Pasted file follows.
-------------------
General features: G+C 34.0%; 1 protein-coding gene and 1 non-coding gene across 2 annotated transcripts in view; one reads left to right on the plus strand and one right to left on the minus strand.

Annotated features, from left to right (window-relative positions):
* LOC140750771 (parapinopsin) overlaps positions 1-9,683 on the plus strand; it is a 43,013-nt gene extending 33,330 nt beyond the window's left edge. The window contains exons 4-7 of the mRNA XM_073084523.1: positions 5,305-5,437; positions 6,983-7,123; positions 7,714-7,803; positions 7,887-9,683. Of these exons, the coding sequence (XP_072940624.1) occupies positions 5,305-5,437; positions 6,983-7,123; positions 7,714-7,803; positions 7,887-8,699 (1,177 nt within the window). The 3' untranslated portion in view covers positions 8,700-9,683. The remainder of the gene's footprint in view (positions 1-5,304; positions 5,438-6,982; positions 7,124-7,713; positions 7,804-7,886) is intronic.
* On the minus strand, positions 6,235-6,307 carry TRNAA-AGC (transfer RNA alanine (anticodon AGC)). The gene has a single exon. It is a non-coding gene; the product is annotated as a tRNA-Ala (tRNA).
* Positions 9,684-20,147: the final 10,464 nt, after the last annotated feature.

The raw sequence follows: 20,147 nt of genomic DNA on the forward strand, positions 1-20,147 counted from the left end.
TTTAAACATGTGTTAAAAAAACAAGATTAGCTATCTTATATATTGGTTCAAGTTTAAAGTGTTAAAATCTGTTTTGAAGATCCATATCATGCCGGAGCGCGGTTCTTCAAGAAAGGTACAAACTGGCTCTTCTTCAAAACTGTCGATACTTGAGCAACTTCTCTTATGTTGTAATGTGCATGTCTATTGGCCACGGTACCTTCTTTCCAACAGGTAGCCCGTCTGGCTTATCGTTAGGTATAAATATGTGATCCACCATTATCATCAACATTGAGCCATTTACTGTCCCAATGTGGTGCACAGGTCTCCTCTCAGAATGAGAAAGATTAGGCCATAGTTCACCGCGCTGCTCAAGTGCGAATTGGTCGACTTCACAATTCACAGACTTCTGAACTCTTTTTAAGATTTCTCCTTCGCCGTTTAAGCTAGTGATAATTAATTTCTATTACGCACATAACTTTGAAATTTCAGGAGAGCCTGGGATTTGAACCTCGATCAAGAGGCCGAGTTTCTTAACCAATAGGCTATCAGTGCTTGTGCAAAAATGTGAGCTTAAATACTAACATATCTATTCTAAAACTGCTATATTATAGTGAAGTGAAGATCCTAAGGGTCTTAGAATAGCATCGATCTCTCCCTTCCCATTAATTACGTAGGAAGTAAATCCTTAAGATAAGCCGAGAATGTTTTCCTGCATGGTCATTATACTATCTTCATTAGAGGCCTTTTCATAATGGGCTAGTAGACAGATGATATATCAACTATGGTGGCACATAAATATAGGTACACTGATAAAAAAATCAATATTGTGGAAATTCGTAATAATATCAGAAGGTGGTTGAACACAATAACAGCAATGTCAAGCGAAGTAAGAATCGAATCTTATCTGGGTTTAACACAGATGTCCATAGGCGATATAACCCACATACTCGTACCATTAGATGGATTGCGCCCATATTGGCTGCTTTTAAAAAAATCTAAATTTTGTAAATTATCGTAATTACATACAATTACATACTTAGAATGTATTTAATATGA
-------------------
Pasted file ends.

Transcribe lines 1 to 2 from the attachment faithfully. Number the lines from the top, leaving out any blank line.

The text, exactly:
General features: G+C 34.0%; 1 protein-coding gene and 1 non-coding gene across 2 annotated transcripts in view; one reads left to right on the plus strand and one right to left on the minus strand.

Annotated features, from left to right (window-relative positions):